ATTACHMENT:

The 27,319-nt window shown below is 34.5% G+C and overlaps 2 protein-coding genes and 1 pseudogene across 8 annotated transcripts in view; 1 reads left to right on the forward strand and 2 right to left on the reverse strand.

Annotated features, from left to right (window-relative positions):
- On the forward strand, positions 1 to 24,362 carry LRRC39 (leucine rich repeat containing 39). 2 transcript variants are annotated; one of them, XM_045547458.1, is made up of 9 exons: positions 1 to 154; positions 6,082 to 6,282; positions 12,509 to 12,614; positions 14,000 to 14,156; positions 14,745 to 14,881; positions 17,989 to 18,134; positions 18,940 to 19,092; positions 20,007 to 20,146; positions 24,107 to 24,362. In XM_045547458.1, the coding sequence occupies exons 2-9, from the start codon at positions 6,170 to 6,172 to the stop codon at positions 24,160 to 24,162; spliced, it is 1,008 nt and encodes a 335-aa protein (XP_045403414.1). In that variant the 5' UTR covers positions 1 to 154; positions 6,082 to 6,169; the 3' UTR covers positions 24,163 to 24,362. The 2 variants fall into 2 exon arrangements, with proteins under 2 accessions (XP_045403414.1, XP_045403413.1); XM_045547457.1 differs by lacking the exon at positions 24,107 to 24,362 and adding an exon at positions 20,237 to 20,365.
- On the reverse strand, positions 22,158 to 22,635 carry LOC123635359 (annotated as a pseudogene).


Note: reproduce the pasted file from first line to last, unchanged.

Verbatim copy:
The 27,319-nt window shown below is 34.5% G+C and overlaps 2 protein-coding genes and 1 pseudogene across 8 annotated transcripts in view; 1 reads left to right on the forward strand and 2 right to left on the reverse strand.

Annotated features, from left to right (window-relative positions):
- On the forward strand, positions 1 to 24,362 carry LRRC39 (leucine rich repeat containing 39). 2 transcript variants are annotated; one of them, XM_045547458.1, is made up of 9 exons: positions 1 to 154; positions 6,082 to 6,282; positions 12,509 to 12,614; positions 14,000 to 14,156; positions 14,745 to 14,881; positions 17,989 to 18,134; positions 18,940 to 19,092; positions 20,007 to 20,146; positions 24,107 to 24,362. In XM_045547458.1, the coding sequence occupies exons 2-9, from the start codon at positions 6,170 to 6,172 to the stop codon at positions 24,160 to 24,162; spliced, it is 1,008 nt and encodes a 335-aa protein (XP_045403414.1). In that variant the 5' UTR covers positions 1 to 154; positions 6,082 to 6,169; the 3' UTR covers positions 24,163 to 24,362. The 2 variants fall into 2 exon arrangements, with proteins under 2 accessions (XP_045403414.1, XP_045403413.1); XM_045547457.1 differs by lacking the exon at positions 24,107 to 24,362 and adding an exon at positions 20,237 to 20,365.
- On the reverse strand, positions 22,158 to 22,635 carry LOC123635359 (annotated as a pseudogene).